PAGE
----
Girardi | Keese

Can a brain injury in youth affect you decades later?

California athletes may be interested in the recent and ongoing news coverage about the potential for repeat concussions and brain injuries to lead to long-term cognitive damage and early-onset dementia.

A class-action lawsuit is currently being pursued by 2,000 former professional football players and their wives against their former employer, the NFL. The lawsuit accuses the league of knowing more about the potential long-term health effects of repeat concussions but not doing enough to protect or warn players of the risks.

These players now say that they suffer from early-onset dementia and depression. A recent article asks whether the everyday athlete should also be worried about their long-term cognitive health if they suffered a concussion or two decades ago.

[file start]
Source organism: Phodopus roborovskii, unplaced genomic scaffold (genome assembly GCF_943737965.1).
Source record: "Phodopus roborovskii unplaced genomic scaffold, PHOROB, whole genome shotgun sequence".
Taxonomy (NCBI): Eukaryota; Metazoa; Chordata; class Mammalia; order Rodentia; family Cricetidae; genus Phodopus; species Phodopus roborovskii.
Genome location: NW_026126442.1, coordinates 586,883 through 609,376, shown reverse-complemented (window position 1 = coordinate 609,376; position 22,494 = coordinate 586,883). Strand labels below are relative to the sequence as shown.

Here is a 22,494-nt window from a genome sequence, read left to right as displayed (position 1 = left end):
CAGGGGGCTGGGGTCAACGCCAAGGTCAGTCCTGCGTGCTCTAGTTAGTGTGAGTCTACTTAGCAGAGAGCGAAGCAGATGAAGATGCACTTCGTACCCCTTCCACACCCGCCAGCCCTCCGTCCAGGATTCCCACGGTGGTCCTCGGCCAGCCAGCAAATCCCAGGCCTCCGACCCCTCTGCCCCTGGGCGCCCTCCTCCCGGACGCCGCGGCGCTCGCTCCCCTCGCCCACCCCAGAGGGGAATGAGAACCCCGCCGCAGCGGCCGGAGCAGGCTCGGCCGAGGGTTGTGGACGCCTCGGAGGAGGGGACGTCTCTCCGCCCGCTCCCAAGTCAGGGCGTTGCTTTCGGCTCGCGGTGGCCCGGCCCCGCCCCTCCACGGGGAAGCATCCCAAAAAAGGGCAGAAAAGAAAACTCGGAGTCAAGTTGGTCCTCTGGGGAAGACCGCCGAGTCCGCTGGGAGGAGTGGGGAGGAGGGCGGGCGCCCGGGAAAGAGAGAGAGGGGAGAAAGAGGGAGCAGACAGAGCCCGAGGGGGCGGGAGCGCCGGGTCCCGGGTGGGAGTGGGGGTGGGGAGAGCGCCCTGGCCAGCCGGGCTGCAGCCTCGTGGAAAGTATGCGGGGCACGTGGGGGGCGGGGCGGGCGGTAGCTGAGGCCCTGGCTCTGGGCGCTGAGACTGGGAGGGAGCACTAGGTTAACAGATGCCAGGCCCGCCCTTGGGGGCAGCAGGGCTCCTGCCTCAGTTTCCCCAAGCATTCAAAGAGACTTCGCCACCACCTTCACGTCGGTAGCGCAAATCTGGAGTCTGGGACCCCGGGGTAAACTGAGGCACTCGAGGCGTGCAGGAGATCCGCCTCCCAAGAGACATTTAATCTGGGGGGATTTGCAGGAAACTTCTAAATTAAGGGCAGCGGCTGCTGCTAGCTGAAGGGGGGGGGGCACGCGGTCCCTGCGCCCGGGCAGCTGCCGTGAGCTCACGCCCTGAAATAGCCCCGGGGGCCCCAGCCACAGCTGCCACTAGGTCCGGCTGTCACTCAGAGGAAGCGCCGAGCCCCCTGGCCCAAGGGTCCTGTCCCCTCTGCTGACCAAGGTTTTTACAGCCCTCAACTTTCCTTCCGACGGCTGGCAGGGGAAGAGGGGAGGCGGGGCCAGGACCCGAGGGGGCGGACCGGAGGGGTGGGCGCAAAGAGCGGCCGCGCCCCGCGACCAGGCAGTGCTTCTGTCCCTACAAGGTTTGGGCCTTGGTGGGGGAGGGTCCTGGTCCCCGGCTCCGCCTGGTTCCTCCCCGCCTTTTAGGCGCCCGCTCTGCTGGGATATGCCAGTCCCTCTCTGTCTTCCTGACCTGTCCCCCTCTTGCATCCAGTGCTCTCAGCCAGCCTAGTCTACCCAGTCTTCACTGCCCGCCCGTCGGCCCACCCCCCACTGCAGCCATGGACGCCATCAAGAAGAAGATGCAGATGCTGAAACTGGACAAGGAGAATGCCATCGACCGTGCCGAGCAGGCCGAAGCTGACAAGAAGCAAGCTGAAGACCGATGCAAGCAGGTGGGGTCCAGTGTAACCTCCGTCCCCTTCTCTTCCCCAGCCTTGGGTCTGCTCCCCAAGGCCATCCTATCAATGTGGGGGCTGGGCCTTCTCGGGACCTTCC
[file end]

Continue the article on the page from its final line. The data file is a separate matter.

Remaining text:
The New York Times article points to a study published in May in the journal Cerebral Cortex. The study involved former athletes that were now in middle age, but who had suffered concussions while playing contact sports in college. The researchers concluded that the former athletes who had sustained concussions had signs of abnormal aging in their brains. In other words, they found that 50-year-old people who had suffered concussions had the brain of a 60-year-old.

While brain injuries affect everyone differently and some more than others, it does seem that repeat concussions can affect a person's cognitive health far down the line. Clearly, it is important that all brain injuries are prevented.

Source: The New York Times, "Head Injuries and the Everyday Athlete," Gretchen Reynolds, July 11, 2012

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